Lil Peep, the up-and-coming rapper from Long Beach who blended Long Island emo with hip-hop, died Wednesday night in Tucson, Arizona. He was 21.
Born Gustav Ahr in Long Beach, Lil Peep was in the middle of a tour for his debut album “Come Over When You’re Sober, Pt. 1,” which he released on his own label in August, and was supposed to perform in Tucson on Wednesday.
In a statement on Facebook, First Access Entertainment CEO Sarah Stennett said she is “shocked and heartbroken.” “I do not believe Peep wanted to die, this is so tragic,” she wrote. “He had big goals and dreams for the future which he had shared with me, his team, his family and his friends. He was highly intelligent, hugely creative, massively charismatic, gentle and charming. He had huge ambition and his career was flourishing.” Stennett said she spoke with the rapper’s mother, who asked her to convey “that she is very, very proud of him and everything he was able to achieve in his short life.”
Stennett did not release information on the cause of his death. But Sgt. Pete Dugan of the Tucson police told the Associated Press that evidence pointed to an overdose of the anti-anxiety medication Xanax, although no official cause of death has been announced. The rapper was found dead on his tour bus.
Lil Peep began attracting attention with self-produced mixtapes that he posted on SoundCloud in 2015, after he had moved to Los Angeles to pursue his music career. On his recent tour, he decorated the stage like it was his bedroom to recreate the way most of his songs were written.
Though Lil Peep had moved to Los Angeles, his Long Island roots were still intact. In “Crybaby,” he raps over a sample of “The No Seatbelt Song” from Merrick’s Brand New. In his other songs, he strings together rhymes that seem influenced by the lyrics of Brand New, Taking Back Sunday and other bands from the Long Island music scene of the early Aughts.
Despite that interest, though, in interviews, Lil Peep — who attended Long Beach High School but did not graduate — wasn’t the biggest fan of Long Island. Using a string of expletives, he told the music magazine Fader that Long Beach was one of the worst suburbs ever and that he didn’t get along with many people. “They were like the stereotypical high schoolers from the movies,” he said of his classmates. “It’s hard to find people you [connect] with.”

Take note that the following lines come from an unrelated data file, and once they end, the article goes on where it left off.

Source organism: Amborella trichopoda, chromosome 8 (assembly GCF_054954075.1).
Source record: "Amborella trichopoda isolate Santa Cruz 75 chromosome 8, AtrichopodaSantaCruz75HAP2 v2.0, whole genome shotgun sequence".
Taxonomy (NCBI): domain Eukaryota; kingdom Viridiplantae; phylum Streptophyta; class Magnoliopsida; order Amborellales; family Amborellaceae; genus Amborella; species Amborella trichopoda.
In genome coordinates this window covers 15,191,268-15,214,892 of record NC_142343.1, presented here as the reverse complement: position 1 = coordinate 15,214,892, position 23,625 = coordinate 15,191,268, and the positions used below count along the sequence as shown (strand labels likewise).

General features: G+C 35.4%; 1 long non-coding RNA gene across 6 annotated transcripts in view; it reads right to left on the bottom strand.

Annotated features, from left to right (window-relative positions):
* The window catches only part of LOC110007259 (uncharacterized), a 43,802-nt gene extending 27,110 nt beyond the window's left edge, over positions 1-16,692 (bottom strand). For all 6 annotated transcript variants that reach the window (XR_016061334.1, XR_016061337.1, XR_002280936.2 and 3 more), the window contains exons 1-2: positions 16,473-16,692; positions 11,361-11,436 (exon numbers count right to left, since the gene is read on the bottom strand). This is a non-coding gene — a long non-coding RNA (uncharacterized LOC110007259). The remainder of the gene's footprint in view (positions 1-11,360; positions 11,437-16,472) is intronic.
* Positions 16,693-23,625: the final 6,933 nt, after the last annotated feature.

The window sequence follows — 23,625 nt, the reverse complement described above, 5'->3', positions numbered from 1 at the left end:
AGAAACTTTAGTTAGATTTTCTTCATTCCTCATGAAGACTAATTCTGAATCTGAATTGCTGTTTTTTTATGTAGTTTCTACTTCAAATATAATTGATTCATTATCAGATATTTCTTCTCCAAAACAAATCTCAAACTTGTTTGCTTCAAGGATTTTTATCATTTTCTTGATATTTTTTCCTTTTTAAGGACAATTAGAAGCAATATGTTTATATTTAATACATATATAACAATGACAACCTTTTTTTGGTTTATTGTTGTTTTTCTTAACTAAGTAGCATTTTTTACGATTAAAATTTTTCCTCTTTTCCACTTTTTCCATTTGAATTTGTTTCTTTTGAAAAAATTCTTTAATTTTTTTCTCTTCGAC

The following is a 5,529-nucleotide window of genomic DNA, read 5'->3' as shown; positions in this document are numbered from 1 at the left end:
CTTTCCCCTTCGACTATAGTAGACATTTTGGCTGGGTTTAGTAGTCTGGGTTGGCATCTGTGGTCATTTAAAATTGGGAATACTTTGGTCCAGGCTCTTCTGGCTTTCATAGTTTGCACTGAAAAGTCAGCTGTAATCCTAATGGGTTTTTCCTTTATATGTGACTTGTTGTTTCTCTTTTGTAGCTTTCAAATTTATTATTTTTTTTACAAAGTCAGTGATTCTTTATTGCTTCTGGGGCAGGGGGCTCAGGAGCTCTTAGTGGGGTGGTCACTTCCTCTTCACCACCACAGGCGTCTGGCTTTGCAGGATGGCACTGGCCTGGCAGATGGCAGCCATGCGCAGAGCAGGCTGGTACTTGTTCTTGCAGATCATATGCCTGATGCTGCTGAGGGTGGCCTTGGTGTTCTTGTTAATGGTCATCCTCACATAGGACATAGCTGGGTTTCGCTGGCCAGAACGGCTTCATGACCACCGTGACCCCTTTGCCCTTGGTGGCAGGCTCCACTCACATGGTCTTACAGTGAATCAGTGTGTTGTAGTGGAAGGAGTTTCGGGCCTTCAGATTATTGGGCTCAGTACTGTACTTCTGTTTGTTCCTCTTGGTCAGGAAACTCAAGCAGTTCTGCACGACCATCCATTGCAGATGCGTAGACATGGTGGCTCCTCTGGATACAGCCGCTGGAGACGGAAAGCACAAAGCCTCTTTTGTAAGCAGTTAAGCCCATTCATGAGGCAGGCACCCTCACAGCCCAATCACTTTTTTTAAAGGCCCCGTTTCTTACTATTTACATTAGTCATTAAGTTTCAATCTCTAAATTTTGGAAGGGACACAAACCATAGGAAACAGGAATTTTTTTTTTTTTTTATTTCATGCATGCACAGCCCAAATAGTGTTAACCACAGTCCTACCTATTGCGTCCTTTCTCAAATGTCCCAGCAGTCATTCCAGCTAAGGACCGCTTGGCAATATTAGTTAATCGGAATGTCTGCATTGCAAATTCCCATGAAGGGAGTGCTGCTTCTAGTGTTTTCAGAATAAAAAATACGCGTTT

Exclusive subscription offer
Newsday covers the stories that matter most to Long Islanders. We dig deep to uncover the facts, hold the powerful in check and keep a watchful eye on Long Island.
Your digital subscription, starting at $1, supports local journalism vital to the community.SUBSCRIBE NOW
He also told Fader that not fitting in made him feel depressed and sometimes suicidal.
“I was completely alone,” he told the magazine. “Being suicidal is a weird feeling. You get really reckless. And then in moments where I came really close to doing something stupid, I would go to music for help.”
Even though Lil Peep was just starting his career, he had already made his mark.
“In the short time that I knew you, you were a great friend to me and a great person,” tweeted rapper Post Malone. “Your music changed the world and it’ll never be the same.”
Singer Sam Smith tweeted, “Seeing the news of Lil Peep is so desperately sad.”
DJ/producer Diplo said the news made him ill. “Peep had so much more to do, man,” he tweeted. “He was constantly inspiring me.”
DJ Marshmello said they planned to collaborate. “Peep was the nicest person,” he tweeted. “Hanging out with him, talking to him about music, the song ideas we were going to do together and touring was so amazing. Everyone will miss you man.”